BOSTON (CBS) — After a teenager from Worcester County died from a strain of Influenza B this week, Joseph Zenus talked to WBZ-TV about his 12-year-old grandson Aaron who died from the flu last year. He was the first of four pediatric cases in the state.
“Even today, we still don’t believe that he’s gone,” Zenus said.READ MORE: Man Tried To Abduct 16-Year-Old Girl In Falmouth, Police Say
His grandfather called him a 50-pound giant full of love and life. He said Aaron was a health boy when he suddenly became ill.
“That’s the befuddling this about it. How does it happen if you do everything according to how you’re supposed to do?” Zenus said. “Flu shots, the whole bit. We did everything we could do.”
Doctors said Influenza B usually arrives later during the flu season. Boston Children’s Hospital doctor Mark Waltzman said the flu vaccine has not been effective against both A and B strains of the virus.READ MORE: Lawmakers, State Leaders Fight Over Drawing Precinct Lines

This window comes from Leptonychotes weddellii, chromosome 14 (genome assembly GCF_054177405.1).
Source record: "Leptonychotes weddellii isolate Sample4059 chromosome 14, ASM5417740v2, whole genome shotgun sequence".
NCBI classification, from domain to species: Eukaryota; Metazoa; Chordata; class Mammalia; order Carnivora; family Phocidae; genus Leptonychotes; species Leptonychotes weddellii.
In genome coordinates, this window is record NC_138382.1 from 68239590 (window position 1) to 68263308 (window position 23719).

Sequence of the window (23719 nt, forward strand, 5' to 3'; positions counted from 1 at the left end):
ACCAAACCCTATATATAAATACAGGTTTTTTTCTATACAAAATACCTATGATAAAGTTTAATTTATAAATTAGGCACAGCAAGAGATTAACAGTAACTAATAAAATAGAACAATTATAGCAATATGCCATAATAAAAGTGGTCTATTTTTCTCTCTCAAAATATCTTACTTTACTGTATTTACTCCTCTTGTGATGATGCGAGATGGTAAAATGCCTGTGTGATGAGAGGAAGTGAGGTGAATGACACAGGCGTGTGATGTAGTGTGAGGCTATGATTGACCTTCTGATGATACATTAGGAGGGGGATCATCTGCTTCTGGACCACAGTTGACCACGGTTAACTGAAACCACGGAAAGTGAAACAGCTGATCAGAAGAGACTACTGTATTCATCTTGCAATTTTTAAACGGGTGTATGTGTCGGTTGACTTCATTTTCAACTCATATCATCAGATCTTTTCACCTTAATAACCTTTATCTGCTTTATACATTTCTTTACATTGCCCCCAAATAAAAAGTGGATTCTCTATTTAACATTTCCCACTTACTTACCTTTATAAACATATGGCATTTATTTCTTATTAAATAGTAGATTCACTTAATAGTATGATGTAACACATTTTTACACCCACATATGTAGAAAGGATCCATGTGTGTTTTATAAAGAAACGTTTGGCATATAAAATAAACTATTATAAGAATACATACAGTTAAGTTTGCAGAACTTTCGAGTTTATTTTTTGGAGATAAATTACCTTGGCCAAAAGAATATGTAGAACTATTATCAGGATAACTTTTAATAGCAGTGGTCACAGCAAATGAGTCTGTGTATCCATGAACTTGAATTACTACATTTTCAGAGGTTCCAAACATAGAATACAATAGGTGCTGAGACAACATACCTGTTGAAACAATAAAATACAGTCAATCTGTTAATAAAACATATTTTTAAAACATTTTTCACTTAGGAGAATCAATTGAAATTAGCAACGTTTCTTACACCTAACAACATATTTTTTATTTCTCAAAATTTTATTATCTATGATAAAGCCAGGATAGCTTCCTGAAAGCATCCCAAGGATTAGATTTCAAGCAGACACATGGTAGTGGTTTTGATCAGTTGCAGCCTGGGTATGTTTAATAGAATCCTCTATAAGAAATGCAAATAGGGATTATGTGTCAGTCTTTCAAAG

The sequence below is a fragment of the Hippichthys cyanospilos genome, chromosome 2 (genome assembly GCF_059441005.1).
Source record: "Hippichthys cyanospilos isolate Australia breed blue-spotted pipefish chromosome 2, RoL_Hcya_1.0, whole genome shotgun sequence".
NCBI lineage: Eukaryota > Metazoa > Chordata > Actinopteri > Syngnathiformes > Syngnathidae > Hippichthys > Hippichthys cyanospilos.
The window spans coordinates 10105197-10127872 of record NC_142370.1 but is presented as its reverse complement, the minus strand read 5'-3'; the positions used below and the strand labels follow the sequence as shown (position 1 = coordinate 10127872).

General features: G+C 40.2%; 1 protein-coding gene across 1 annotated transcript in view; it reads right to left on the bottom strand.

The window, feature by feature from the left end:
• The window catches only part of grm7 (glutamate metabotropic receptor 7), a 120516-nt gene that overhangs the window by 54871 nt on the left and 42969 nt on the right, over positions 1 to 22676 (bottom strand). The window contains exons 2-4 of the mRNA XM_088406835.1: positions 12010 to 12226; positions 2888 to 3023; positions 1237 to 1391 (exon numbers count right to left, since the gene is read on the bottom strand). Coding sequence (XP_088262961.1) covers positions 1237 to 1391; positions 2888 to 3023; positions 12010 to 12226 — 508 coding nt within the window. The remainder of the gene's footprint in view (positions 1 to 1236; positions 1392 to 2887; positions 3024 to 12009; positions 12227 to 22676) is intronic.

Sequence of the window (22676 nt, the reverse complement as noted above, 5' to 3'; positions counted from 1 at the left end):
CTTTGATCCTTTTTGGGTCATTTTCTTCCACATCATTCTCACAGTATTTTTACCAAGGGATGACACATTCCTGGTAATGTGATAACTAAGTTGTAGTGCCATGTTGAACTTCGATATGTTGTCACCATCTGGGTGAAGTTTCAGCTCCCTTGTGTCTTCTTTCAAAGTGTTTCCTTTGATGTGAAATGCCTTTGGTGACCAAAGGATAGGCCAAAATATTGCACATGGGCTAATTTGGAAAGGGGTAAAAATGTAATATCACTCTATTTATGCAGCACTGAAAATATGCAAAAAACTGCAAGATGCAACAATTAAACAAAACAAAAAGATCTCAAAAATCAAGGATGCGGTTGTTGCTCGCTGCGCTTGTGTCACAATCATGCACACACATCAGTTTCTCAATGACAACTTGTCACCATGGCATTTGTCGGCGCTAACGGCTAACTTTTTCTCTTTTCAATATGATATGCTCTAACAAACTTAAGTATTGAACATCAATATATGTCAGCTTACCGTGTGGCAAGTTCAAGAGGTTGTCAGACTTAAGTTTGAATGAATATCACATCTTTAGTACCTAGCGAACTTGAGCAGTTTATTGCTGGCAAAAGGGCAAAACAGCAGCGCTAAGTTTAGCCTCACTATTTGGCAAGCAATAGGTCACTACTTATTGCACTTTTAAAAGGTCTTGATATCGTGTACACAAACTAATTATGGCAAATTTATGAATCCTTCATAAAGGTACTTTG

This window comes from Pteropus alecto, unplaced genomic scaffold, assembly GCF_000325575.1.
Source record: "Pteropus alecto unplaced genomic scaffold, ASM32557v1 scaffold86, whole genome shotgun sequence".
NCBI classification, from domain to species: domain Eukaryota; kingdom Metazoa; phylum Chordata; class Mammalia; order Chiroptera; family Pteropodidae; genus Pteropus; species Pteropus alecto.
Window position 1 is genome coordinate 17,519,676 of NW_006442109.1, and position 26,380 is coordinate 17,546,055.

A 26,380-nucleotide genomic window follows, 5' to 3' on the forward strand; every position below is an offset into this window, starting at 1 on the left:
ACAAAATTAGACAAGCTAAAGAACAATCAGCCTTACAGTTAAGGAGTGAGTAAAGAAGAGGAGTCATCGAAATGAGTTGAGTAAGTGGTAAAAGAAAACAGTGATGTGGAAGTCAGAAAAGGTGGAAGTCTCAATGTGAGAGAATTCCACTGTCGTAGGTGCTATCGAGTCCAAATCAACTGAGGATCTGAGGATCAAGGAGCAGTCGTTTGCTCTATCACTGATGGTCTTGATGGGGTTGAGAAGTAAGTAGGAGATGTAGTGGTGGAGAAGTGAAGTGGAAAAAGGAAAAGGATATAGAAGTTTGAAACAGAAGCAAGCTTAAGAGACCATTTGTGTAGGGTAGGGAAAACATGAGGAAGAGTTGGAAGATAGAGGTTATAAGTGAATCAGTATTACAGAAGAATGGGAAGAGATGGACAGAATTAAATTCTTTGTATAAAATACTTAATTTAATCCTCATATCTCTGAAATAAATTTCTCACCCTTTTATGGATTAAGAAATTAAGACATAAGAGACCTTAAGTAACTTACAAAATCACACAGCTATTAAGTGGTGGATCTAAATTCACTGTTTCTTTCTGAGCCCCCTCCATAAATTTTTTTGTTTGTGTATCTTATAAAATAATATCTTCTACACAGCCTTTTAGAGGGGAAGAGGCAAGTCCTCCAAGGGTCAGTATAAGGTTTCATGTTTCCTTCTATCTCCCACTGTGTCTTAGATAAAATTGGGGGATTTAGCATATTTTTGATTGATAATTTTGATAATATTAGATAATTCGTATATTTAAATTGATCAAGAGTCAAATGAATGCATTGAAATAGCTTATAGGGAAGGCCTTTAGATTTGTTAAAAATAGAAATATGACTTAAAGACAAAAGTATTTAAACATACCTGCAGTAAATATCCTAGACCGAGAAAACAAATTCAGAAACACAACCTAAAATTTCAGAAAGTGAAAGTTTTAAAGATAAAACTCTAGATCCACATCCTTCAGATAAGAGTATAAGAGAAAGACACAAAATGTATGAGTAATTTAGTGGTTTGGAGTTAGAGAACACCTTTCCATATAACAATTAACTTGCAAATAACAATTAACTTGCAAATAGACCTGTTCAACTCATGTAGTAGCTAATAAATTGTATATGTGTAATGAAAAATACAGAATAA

“The B strain affects children more than adults,” Waltzman said. “The vaccine is not as great for B, but is still better than nothing so we recommend it.”
News of the most recent death brought the memory of Aaron’s death back to the Zenus family. Aaron died from a bacterial infection within hours of being brought to Milford Regional Medical Center.
“It brought a lot to bear,” Zenus said. “Wow here we go again. It’s such a tragic event.”
While Massachusetts is in the midst of high flu activity, doctors are trying to calm parents and are still urging vaccinations.MORE NEWS: Coronavirus State Of Emergency Ends In New Hampshire
“Some protection with vaccine is better than none,” Waltzman said. “It prevents serious complications if you have partial protection.”